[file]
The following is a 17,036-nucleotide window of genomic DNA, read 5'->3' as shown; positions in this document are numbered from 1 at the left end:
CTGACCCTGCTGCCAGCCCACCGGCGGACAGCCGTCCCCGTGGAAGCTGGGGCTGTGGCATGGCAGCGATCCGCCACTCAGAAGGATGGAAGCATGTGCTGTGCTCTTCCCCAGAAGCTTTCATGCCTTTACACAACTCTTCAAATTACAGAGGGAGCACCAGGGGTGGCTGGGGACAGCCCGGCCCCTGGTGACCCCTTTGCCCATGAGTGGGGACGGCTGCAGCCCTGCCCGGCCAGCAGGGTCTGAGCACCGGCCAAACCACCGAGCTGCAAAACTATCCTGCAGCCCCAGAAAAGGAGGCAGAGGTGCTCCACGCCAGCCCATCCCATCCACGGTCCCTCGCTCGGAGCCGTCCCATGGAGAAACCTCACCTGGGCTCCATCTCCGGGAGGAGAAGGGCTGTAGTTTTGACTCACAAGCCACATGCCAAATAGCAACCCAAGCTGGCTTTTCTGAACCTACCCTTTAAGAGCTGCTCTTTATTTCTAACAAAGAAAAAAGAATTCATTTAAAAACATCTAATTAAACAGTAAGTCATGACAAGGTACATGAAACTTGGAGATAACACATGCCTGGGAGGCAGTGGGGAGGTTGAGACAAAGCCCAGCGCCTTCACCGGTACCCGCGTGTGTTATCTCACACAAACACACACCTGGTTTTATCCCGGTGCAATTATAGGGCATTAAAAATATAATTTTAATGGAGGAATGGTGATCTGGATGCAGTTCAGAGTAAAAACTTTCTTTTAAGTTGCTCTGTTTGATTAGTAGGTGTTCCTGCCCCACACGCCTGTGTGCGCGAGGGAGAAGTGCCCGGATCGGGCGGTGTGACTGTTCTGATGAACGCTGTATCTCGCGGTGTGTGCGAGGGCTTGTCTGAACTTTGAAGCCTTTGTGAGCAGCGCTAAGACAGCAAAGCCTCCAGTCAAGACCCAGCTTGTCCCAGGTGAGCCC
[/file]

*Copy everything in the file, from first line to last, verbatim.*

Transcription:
The following is a 17,036-nucleotide window of genomic DNA, read 5'->3' as shown; positions in this document are numbered from 1 at the left end:
CTGACCCTGCTGCCAGCCCACCGGCGGACAGCCGTCCCCGTGGAAGCTGGGGCTGTGGCATGGCAGCGATCCGCCACTCAGAAGGATGGAAGCATGTGCTGTGCTCTTCCCCAGAAGCTTTCATGCCTTTACACAACTCTTCAAATTACAGAGGGAGCACCAGGGGTGGCTGGGGACAGCCCGGCCCCTGGTGACCCCTTTGCCCATGAGTGGGGACGGCTGCAGCCCTGCCCGGCCAGCAGGGTCTGAGCACCGGCCAAACCACCGAGCTGCAAAACTATCCTGCAGCCCCAGAAAAGGAGGCAGAGGTGCTCCACGCCAGCCCATCCCATCCACGGTCCCTCGCTCGGAGCCGTCCCATGGAGAAACCTCACCTGGGCTCCATCTCCGGGAGGAGAAGGGCTGTAGTTTTGACTCACAAGCCACATGCCAAATAGCAACCCAAGCTGGCTTTTCTGAACCTACCCTTTAAGAGCTGCTCTTTATTTCTAACAAAGAAAAAAGAATTCATTTAAAAACATCTAATTAAACAGTAAGTCATGACAAGGTACATGAAACTTGGAGATAACACATGCCTGGGAGGCAGTGGGGAGGTTGAGACAAAGCCCAGCGCCTTCACCGGTACCCGCGTGTGTTATCTCACACAAACACACACCTGGTTTTATCCCGGTGCAATTATAGGGCATTAAAAATATAATTTTAATGGAGGAATGGTGATCTGGATGCAGTTCAGAGTAAAAACTTTCTTTTAAGTTGCTCTGTTTGATTAGTAGGTGTTCCTGCCCCACACGCCTGTGTGCGCGAGGGAGAAGTGCCCGGATCGGGCGGTGTGACTGTTCTGATGAACGCTGTATCTCGCGGTGTGTGCGAGGGCTTGTCTGAACTTTGAAGCCTTTGTGAGCAGCGCTAAGACAGCAAAGCCTCCAGTCAAGACCCAGCTTGTCCCAGGTGAGCCC